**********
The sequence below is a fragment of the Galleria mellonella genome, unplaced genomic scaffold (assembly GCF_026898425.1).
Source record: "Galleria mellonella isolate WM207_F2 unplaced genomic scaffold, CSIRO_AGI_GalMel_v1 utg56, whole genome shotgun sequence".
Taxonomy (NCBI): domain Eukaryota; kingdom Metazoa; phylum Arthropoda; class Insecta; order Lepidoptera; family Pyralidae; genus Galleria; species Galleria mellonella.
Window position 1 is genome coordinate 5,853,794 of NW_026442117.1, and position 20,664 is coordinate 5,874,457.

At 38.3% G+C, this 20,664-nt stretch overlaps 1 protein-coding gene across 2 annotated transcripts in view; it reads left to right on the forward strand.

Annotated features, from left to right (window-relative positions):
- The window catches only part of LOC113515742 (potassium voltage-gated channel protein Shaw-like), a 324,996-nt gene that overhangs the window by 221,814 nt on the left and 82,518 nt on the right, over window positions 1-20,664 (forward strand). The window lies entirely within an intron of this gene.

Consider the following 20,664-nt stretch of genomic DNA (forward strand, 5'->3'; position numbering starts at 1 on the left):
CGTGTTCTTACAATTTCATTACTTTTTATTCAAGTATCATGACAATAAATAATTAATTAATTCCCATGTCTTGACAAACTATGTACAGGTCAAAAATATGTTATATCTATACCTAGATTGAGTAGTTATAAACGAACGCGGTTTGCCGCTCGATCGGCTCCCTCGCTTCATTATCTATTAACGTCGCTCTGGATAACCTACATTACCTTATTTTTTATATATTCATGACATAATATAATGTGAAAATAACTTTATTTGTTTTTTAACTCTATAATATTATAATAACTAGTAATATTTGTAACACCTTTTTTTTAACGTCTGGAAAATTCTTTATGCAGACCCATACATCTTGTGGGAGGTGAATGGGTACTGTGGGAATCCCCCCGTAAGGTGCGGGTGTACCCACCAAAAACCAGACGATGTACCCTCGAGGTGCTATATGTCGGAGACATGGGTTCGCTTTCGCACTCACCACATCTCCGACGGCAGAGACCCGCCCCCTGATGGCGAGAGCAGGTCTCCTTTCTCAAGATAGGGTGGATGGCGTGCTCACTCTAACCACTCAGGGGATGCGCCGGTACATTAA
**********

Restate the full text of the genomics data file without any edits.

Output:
The sequence below is a fragment of the Galleria mellonella genome, unplaced genomic scaffold (assembly GCF_026898425.1).
Source record: "Galleria mellonella isolate WM207_F2 unplaced genomic scaffold, CSIRO_AGI_GalMel_v1 utg56, whole genome shotgun sequence".
Taxonomy (NCBI): domain Eukaryota; kingdom Metazoa; phylum Arthropoda; class Insecta; order Lepidoptera; family Pyralidae; genus Galleria; species Galleria mellonella.
Window position 1 is genome coordinate 5,853,794 of NW_026442117.1, and position 20,664 is coordinate 5,874,457.

At 38.3% G+C, this 20,664-nt stretch overlaps 1 protein-coding gene across 2 annotated transcripts in view; it reads left to right on the forward strand.

Annotated features, from left to right (window-relative positions):
- The window catches only part of LOC113515742 (potassium voltage-gated channel protein Shaw-like), a 324,996-nt gene that overhangs the window by 221,814 nt on the left and 82,518 nt on the right, over window positions 1-20,664 (forward strand). The window lies entirely within an intron of this gene.

Consider the following 20,664-nt stretch of genomic DNA (forward strand, 5'->3'; position numbering starts at 1 on the left):
CGTGTTCTTACAATTTCATTACTTTTTATTCAAGTATCATGACAATAAATAATTAATTAATTCCCATGTCTTGACAAACTATGTACAGGTCAAAAATATGTTATATCTATACCTAGATTGAGTAGTTATAAACGAACGCGGTTTGCCGCTCGATCGGCTCCCTCGCTTCATTATCTATTAACGTCGCTCTGGATAACCTACATTACCTTATTTTTTATATATTCATGACATAATATAATGTGAAAATAACTTTATTTGTTTTTTAACTCTATAATATTATAATAACTAGTAATATTTGTAACACCTTTTTTTTAACGTCTGGAAAATTCTTTATGCAGACCCATACATCTTGTGGGAGGTGAATGGGTACTGTGGGAATCCCCCCGTAAGGTGCGGGTGTACCCACCAAAAACCAGACGATGTACCCTCGAGGTGCTATATGTCGGAGACATGGGTTCGCTTTCGCACTCACCACATCTCCGACGGCAGAGACCCGCCCCCTGATGGCGAGAGCAGGTCTCCTTTCTCAAGATAGGGTGGATGGCGTGCTCACTCTAACCACTCAGGGGATGCGCCGGTACATTAA